It is always dangerous to put words down when you haven’t had time to fully process something. But in this case, I will take the chance and run the risk that the words that get created here are ones in which I will not look back and scrutinize but ones in which I will appreciate the raw emotion that comes from a combination of pure exhaustion, accomplishment, and humility.
We did it everyone. After months of planning, countless hours of commitment from staff and telethon planning committee members, we completed our 2nd annual Hunger Action Month 24-Hour Food Bank Telethon to benefit the Food Bank of Central and Eastern North Carolina. We didn’t just complete it by stumbling over the finish line and congratulating ourselves on completing the marathon (And a marathon is THE perfect word to describe this event). We did it sprinting to the finish—having the satisfaction that we left it all on the field and did the best we could to hit our goal.
We did it by hitting our goal of $50,000 in less than 24 hours. A result of the work put in by every volunteer and staff member of the Food Bank of Central and Eastern North Carolina. It was truly an emotional finish.
You may never be in a situation where you talk about the same topic for 24 hours straight but this was a situation that I have put myself for 2 years in a row. Believe me when i tell you that when you do focus in on a specific topic for that amount of time—when you talk about it with many people from many organizations, from many different angles—you start to pick up on common themes. Those of you who participated in last year’s 24 Hour Food Bank Telethon may remember that the common theme seemed to be how people were using creativity to raise support for the issue of hunger. This year, the common theme for me seemed to take hold around the 3rd hour of our broadcast. It is one in which I mentioned many times throughout the 24 hour telethon. That theme is:
Give by doing what you know
Money and food donations are of course always welcome at the food bank. But I met a number of extraordinary people during this telethon that made me realize you can give by doing what you know. I saw that in my friend Neal McTighe from Nello’s Sauce who has started a Food Entrepreneur Mentoring Program. I saw it again talking to the talented people at Cline Design Associates who used their skills to design a crazy awesome CANstruction of Yogi Bear and collect cans in the process. I saw it yet again with the Grace Christian School’s Empty Bowls Event where art students painted bowls to sell for a fundraiser. And there were countless more examples of this in action.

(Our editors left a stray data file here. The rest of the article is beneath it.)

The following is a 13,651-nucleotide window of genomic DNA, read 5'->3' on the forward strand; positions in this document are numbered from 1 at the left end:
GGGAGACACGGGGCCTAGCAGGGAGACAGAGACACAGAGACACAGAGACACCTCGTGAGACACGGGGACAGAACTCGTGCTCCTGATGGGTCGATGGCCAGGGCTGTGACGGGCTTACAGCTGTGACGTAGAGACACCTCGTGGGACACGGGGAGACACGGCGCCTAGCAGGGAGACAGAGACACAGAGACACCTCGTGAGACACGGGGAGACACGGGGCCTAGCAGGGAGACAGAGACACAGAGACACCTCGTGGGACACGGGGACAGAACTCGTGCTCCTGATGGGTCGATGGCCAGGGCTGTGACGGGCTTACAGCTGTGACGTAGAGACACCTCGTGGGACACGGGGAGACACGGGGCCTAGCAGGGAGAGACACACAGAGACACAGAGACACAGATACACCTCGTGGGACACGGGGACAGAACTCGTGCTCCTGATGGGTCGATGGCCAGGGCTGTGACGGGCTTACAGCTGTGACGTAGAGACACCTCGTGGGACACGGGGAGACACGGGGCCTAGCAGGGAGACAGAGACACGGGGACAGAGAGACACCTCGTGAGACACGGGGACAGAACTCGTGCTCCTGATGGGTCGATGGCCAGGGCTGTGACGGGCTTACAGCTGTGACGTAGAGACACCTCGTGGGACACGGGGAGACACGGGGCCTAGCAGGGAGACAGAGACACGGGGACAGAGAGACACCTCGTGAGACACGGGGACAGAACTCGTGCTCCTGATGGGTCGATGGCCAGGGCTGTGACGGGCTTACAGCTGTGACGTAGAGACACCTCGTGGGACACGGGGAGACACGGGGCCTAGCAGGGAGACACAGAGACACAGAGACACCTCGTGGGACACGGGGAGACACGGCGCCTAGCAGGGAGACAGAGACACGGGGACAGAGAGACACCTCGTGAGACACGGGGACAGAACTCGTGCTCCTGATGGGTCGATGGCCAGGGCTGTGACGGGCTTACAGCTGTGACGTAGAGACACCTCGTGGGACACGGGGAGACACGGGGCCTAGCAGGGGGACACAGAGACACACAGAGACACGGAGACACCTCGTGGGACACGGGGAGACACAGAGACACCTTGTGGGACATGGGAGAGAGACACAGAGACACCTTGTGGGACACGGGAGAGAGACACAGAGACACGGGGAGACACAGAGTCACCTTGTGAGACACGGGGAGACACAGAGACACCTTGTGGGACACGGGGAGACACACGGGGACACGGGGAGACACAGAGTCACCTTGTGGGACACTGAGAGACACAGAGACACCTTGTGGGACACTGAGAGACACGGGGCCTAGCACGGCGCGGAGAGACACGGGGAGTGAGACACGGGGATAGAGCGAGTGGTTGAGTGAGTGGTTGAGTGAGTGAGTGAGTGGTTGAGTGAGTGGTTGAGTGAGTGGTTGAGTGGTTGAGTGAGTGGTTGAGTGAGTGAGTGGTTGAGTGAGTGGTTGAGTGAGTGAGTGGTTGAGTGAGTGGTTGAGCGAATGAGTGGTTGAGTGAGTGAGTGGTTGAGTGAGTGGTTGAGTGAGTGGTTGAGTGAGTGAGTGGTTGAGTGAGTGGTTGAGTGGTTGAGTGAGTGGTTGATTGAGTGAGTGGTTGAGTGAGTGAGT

What I know
For me, putting on a broadcast like this, live-streaming online, is what I know how to do. It is how I feel I can best help the Food Bank of Central and Eastern North Carolina. While it may not be much, it is my unique way to help spread the word and give this issue of hunger in North Carolina the attention it deserves.
How will you utilize your skills to give back
Now it is your turn. What do you know how to do? How will you use it to help someone? I encourage everyone to think about that and make a difference! It is the most fulfilling thing you can do.
The most important donation
The most donation we collected during this telethon was one that you did not see on air. And while it may possibly have been one of the smallest donations we received, it was the most meaningful to me. After we stopped the cameras (and I was drying off after this celebratory dunk tank plunge) I saw my awesome family waiting for me. My daughter came up to me with her wallet open and asked how she could donate the $3 she had in there.
I’ve been asked many times what are the most rewarding parts about doing things like the telethon and for me tops on my list is having the opportunity to try and inspire people. To see my own daughter be driven to donate is the most rewarding of them all. She was so proud to know that her $3 will result in 15 meals for those in need in our area.